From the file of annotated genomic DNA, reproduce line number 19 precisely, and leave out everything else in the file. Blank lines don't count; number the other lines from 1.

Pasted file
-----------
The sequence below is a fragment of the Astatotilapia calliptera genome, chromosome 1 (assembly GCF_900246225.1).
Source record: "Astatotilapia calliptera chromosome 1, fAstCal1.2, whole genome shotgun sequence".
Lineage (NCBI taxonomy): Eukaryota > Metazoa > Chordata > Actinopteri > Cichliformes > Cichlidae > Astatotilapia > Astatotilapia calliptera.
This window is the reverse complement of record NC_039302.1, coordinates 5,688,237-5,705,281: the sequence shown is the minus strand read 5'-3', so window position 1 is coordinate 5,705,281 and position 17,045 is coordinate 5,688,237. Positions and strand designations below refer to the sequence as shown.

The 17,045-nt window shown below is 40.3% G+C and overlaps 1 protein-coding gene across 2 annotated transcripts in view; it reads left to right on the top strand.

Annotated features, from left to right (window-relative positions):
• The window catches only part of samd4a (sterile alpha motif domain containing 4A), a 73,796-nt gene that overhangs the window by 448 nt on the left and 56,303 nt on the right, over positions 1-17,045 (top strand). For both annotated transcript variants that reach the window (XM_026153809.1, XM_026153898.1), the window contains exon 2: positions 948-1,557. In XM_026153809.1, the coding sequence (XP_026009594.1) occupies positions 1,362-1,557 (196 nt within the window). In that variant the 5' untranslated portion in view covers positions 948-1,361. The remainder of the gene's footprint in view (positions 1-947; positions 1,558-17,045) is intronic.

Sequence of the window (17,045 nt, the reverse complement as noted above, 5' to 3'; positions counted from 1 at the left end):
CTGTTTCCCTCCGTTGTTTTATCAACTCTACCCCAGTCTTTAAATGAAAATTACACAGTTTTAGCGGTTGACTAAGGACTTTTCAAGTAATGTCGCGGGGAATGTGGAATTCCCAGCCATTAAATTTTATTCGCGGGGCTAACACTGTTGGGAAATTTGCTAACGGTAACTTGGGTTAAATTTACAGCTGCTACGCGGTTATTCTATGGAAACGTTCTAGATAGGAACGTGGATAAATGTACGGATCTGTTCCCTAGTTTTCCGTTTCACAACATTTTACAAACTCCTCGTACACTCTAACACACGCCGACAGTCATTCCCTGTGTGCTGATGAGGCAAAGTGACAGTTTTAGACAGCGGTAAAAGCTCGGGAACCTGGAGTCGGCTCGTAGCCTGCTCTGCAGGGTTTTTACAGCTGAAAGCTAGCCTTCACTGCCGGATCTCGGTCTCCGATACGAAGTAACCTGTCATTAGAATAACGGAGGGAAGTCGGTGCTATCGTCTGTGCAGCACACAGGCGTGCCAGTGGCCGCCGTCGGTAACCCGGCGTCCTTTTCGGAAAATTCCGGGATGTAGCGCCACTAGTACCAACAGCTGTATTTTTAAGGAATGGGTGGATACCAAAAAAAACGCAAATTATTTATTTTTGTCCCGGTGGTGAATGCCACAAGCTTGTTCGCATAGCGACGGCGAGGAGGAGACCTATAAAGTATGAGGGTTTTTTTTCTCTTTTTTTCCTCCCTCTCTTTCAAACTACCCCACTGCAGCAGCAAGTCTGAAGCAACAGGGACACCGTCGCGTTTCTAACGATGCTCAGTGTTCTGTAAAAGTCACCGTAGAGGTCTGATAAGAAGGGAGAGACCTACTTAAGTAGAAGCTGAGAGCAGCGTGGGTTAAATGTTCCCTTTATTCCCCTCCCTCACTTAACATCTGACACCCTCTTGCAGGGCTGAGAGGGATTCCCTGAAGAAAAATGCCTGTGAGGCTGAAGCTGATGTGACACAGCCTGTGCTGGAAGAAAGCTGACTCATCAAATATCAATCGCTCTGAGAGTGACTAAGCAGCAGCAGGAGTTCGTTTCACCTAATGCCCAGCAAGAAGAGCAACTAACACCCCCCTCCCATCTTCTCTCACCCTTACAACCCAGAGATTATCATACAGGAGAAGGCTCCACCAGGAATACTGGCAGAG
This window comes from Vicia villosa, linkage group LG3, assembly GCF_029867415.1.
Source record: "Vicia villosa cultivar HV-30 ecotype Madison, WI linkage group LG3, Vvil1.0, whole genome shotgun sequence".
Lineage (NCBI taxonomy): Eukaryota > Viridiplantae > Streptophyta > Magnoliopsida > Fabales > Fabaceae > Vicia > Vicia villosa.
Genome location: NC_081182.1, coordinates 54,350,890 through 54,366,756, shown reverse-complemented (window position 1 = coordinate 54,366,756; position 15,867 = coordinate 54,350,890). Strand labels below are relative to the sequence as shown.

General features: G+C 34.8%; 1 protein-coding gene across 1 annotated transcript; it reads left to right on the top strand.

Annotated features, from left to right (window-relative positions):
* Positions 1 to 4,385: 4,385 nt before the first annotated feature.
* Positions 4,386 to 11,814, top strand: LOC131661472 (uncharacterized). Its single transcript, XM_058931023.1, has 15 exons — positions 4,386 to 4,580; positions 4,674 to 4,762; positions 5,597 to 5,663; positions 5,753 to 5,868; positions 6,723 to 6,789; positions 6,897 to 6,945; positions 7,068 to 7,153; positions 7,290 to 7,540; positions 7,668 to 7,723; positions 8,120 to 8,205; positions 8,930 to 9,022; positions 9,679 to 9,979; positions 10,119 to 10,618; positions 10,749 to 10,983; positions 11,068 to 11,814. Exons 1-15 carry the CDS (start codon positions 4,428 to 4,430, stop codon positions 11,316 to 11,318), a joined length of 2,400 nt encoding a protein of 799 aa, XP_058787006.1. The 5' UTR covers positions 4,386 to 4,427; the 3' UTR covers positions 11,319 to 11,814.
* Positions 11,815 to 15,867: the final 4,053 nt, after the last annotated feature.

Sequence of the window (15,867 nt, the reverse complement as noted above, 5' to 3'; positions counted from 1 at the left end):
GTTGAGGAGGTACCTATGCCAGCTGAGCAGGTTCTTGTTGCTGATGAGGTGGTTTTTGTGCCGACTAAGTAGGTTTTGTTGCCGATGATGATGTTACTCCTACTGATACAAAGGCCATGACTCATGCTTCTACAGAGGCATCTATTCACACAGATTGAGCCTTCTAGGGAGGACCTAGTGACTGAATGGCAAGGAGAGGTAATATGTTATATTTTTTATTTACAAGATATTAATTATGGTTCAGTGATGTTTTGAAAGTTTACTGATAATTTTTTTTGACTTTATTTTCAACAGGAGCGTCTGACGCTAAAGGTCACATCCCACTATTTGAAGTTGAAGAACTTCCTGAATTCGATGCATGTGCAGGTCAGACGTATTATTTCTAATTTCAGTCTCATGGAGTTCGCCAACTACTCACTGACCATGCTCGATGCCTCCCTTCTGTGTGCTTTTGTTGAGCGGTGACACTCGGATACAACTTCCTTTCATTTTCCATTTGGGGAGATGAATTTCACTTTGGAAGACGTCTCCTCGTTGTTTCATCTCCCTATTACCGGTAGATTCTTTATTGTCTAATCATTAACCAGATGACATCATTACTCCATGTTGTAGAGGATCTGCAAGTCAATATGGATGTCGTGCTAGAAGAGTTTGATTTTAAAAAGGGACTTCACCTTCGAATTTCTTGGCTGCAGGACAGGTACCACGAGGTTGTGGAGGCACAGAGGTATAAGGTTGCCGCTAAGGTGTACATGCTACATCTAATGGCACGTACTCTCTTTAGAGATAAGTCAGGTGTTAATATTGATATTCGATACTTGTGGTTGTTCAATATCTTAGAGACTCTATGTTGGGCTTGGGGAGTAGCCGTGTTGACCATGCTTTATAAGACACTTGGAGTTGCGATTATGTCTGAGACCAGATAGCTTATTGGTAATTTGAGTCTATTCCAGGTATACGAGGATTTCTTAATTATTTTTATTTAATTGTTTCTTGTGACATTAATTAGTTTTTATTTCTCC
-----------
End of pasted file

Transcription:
Sequence of the window (15,867 nt, the reverse complement as noted above, 5' to 3'; positions counted from 1 at the left end):